2010: Environmental Health Highlights of the Year
1:00 pm US Eastern Time
Ted Schettler's Best of Environmental Health 2010
The effect of climate change on oceans:
- Century of phytoplantkon change, David A. Siegel and Bryan A. Franz Nature, July 2010
- Environmental Consequences of Ocean Acidification: A Threat to Food Security, UNEP, 2010
- Why Your DNA Isn't Your Destiny, John Cloud,Time, January 2010
- Human genome at ten: Life is complicated, Erika Check Hayden,Nature, March 2010
Cancer and the Environment:
- The President's Cancer Panel Report
- Read more about the report
Pete Myers's Best of Environmental Health 2010
New Research on BPA
- Taylor JA, Vom Saal FS, Welshons WV, Drury B, Rottinghaus G, Hunt PA, Vandevoort CA. (2010). Similarity of bisphenol A pharmacokinetics in rhesus monkeys and mice: Relevance for human exposure. Environmental Health Perspectives. doi:10.1289/ehp.1002514
- Prins GS, Ye SH, Birch L, Ho SM, Kannan K. (2010). Serum bisphenol A pharmacokinetics and prostate neoplastic responses following oral and subcutaneous exposures in neonatal sprague-dawley rats. Reproductive Toxicology (Elmsford, NY). doi:10.1016/j.reprotox.2010.09.009
- Vandenberg LN, Chauhoud I, Heindel JJ, Padmanabhan V, Paumgartten FJ, Schoenfelder G. (2010). Urinary, circulating and tissue biomonitoring studies indicate widespread exposure to bisphenol A. Environmental Health Perspectives, 118(8), 1055-70. doi:10.1289/ehp.0901716
New Research on Obesogens:
- Heindel, JJ, vom Saal FS. (2009). Role of nutrition and environmental endocrine disrupting chemicals during the perinatal period on the aetiology of obesity. Molecular and Cellular Endocrinology, 304(1-2), 90-6. doi:10.1016/j.mce.2009.02.025
- Klimentidis YC, Beasley TM, Lin HY, Murati G, Glass GE, Guyton M et al. (2010). Canaries in the coal mine: A cross-species analysis of the plurality of obesity epidemics. Proceedings. Biological Sciences / the Royal Society. doi:10.1098/rspb.2010.1890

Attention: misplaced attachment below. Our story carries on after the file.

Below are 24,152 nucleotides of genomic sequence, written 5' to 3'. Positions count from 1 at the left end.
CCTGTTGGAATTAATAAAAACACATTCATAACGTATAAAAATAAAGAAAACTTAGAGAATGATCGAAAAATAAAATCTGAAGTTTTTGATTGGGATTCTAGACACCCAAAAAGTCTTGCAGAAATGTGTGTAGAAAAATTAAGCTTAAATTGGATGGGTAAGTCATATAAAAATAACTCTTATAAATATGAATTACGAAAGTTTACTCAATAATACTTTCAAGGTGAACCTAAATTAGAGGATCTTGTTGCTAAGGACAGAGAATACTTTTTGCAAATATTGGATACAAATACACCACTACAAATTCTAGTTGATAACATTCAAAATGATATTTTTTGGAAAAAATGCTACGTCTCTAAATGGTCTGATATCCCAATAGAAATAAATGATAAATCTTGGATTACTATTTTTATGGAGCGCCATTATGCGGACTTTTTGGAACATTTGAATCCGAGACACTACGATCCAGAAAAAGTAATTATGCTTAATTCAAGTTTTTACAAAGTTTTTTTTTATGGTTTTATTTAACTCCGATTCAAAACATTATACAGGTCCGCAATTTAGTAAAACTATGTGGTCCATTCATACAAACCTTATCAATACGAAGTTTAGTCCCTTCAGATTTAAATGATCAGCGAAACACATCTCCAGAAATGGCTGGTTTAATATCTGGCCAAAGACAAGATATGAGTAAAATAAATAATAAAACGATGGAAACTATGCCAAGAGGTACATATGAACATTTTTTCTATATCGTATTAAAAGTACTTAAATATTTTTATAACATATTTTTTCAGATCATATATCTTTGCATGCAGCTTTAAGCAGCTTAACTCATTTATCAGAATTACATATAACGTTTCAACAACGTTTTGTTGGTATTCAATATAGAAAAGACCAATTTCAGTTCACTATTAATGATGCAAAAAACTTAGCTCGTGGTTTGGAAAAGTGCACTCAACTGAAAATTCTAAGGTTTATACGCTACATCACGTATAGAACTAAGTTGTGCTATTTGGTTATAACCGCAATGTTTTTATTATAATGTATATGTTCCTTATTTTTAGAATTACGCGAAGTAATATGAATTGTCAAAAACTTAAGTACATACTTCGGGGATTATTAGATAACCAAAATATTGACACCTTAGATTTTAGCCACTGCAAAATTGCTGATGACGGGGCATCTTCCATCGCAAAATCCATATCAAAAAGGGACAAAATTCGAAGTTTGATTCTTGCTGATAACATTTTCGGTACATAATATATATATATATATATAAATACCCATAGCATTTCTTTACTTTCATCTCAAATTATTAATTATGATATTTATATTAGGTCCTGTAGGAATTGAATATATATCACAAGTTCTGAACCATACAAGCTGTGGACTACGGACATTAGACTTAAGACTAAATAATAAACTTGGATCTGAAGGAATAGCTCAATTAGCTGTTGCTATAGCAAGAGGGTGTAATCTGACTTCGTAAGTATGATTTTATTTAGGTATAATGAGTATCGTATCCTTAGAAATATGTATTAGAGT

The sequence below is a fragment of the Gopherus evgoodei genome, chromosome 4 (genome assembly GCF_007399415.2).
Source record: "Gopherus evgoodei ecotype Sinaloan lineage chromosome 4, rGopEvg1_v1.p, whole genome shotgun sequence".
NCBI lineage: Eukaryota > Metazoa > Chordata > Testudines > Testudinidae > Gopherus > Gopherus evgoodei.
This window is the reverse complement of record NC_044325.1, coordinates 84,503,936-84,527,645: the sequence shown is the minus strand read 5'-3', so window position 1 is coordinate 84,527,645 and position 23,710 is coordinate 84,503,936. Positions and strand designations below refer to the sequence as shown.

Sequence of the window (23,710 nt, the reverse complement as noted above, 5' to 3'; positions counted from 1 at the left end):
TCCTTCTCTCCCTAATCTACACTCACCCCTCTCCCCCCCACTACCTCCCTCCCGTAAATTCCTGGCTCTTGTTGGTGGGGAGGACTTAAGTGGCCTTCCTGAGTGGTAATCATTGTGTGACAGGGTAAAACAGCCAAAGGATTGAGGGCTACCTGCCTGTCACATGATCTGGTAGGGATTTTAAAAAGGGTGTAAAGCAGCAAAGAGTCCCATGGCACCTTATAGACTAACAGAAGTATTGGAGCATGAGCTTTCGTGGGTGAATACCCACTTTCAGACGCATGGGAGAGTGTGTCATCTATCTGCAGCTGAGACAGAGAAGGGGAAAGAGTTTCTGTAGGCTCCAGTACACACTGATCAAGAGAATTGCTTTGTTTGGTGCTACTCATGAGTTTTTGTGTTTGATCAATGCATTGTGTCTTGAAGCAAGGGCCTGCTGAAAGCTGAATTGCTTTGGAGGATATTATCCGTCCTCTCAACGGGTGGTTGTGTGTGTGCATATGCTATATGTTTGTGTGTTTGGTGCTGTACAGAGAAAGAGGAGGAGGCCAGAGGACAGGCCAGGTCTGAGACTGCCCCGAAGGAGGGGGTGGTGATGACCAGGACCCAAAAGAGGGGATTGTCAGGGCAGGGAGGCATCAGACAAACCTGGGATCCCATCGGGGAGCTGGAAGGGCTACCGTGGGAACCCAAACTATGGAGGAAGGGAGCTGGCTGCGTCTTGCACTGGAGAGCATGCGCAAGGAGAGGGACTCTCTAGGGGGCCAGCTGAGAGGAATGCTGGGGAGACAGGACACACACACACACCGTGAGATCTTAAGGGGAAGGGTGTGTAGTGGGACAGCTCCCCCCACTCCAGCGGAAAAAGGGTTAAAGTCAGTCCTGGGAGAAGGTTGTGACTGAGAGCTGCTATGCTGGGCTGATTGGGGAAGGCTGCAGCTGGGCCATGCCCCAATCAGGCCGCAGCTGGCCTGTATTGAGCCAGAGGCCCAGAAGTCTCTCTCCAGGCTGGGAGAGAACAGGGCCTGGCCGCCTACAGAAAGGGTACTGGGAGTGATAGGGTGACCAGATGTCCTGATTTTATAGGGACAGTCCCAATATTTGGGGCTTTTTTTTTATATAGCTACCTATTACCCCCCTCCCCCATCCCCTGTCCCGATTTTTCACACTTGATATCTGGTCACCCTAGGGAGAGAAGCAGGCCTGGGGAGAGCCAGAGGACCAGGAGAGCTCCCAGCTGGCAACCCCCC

- Video: Dr. Bruce Blumberg speaking about obesogens at a Conference at the University of California, Irvine
Peggy Shepard's Best of Environmental Health 2010
Gulf Oil Spill:
CHE hosted two calls addressing the Gulf Oil Spill this year:
- On the Ground in the Gulf Coast: A conversation with Wilma Subra
- The Human Health Effects of the Gulf Coast Oil Spill: A Summary of the IOM Workshop
Environmental Hazards and Children's Health
- Columbia Children's Center focuses on PAHs and abnormalities in core blood
Ocean acidification: Visit the Daily Climate website
For our last CHE partner call of the year, we invited three national leaders to highlight what they think have been the top two or three research studies, reports, policy actions, seminal events, etc. in environmental health and justice in 2010—and why. We also invite YOU to send in your thoughts on what have been prominent highlights or turning points (positive or challenging) during this past year and why. To offer your contributions, visit the CHE blog.
Ted Schettler, MD, MPH, is the Science Director for the Science and Environmental Health Network (SEHN). Dr. Schettler is co-author of Generations at Risk: Reproductive Health and the Environment, which examines reproductive and developmental health effects of exposure to a variety of environmental toxicants. He is also co-author of In Harm's Way: Toxic Threats to Child Development, which discusses the impact of environmental exposures on neurological development in children, and Environmental Threats to Healthy Aging: With a Closer Look at Alzheimer' and Parkinson's Diseases.
Pete Myers, PhD, is founder, CEO and Chief Scientist of Environmental Health Sciences. Along with co-authors Dr. Theo Colborn and Dianne Dumanoski, Myers wrote Our Stolen Future, a book (1996) that explores the scientific basis of concern for how contamination threatens fetal development. He has published the website OurStolenFuture.org since that book was published, synthesizing hundreds of scientific articles about endocrine disruption to make them accessible to the media and the lay public. Myers is now actively involved in primary research on the impacts of endocrine disruption on human health.
Peggy Shepard, is executive director and co-founder of WE ACT For Environmental Justice. Founded in 1988 in West Harlem, WE ACT works to build community power to improve environmental health, policy and protection in communities of color. She is a recipient of the 10th Annual Heinz Award For the Environment, and the Dean’s Distinguished Service Award from the Columbia Mailman School of Public Health in 2004. She is a member of the National Children’s Study Federal Advisory Committee to the National Institutes of Health.
The call was moderated by Steve Heilig, CHE Director of Public Health and Education.